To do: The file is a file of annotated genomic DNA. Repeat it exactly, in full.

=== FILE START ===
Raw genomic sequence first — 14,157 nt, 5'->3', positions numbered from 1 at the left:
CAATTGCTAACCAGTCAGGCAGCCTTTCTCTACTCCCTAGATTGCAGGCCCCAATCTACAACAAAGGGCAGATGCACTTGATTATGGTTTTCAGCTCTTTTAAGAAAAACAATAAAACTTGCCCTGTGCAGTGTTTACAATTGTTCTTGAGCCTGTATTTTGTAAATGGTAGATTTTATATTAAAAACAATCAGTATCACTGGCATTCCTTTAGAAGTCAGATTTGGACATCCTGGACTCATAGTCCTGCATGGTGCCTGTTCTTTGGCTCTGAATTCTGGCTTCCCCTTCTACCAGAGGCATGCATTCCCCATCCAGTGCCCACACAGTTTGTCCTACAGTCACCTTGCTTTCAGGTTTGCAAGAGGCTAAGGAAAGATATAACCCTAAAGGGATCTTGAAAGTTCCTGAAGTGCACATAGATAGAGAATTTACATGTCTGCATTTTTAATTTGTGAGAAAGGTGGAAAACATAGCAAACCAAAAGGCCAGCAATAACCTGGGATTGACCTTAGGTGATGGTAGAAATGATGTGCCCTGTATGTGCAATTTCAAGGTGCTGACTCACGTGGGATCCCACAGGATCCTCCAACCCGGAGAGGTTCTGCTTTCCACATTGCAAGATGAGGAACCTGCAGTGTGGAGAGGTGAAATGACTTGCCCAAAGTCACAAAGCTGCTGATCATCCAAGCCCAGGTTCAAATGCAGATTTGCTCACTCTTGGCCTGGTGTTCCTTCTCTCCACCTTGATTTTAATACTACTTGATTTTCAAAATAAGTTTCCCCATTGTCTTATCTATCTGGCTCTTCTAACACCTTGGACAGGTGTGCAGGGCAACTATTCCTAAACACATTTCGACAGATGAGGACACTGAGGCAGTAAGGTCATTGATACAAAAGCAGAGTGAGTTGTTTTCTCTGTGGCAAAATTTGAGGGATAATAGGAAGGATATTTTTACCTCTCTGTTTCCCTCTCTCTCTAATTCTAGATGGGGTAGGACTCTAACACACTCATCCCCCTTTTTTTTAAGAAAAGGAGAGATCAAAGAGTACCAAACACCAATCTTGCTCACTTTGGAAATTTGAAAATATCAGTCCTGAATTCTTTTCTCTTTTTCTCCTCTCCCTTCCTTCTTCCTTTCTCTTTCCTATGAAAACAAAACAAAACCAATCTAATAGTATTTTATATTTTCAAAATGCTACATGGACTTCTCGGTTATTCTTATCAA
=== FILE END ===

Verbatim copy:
Raw genomic sequence first — 14,157 nt, 5'->3', positions numbered from 1 at the left:
CAATTGCTAACCAGTCAGGCAGCCTTTCTCTACTCCCTAGATTGCAGGCCCCAATCTACAACAAAGGGCAGATGCACTTGATTATGGTTTTCAGCTCTTTTAAGAAAAACAATAAAACTTGCCCTGTGCAGTGTTTACAATTGTTCTTGAGCCTGTATTTTGTAAATGGTAGATTTTATATTAAAAACAATCAGTATCACTGGCATTCCTTTAGAAGTCAGATTTGGACATCCTGGACTCATAGTCCTGCATGGTGCCTGTTCTTTGGCTCTGAATTCTGGCTTCCCCTTCTACCAGAGGCATGCATTCCCCATCCAGTGCCCACACAGTTTGTCCTACAGTCACCTTGCTTTCAGGTTTGCAAGAGGCTAAGGAAAGATATAACCCTAAAGGGATCTTGAAAGTTCCTGAAGTGCACATAGATAGAGAATTTACATGTCTGCATTTTTAATTTGTGAGAAAGGTGGAAAACATAGCAAACCAAAAGGCCAGCAATAACCTGGGATTGACCTTAGGTGATGGTAGAAATGATGTGCCCTGTATGTGCAATTTCAAGGTGCTGACTCACGTGGGATCCCACAGGATCCTCCAACCCGGAGAGGTTCTGCTTTCCACATTGCAAGATGAGGAACCTGCAGTGTGGAGAGGTGAAATGACTTGCCCAAAGTCACAAAGCTGCTGATCATCCAAGCCCAGGTTCAAATGCAGATTTGCTCACTCTTGGCCTGGTGTTCCTTCTCTCCACCTTGATTTTAATACTACTTGATTTTCAAAATAAGTTTCCCCATTGTCTTATCTATCTGGCTCTTCTAACACCTTGGACAGGTGTGCAGGGCAACTATTCCTAAACACATTTCGACAGATGAGGACACTGAGGCAGTAAGGTCATTGATACAAAAGCAGAGTGAGTTGTTTTCTCTGTGGCAAAATTTGAGGGATAATAGGAAGGATATTTTTACCTCTCTGTTTCCCTCTCTCTCTAATTCTAGATGGGGTAGGACTCTAACACACTCATCCCCCTTTTTTTTAAGAAAAGGAGAGATCAAAGAGTACCAAACACCAATCTTGCTCACTTTGGAAATTTGAAAATATCAGTCCTGAATTCTTTTCTCTTTTTCTCCTCTCCCTTCCTTCTTCCTTTCTCTTTCCTATGAAAACAAAACAAAACCAATCTAATAGTATTTTATATTTTCAAAATGCTACATGGACTTCTCGGTTATTCTTATCAA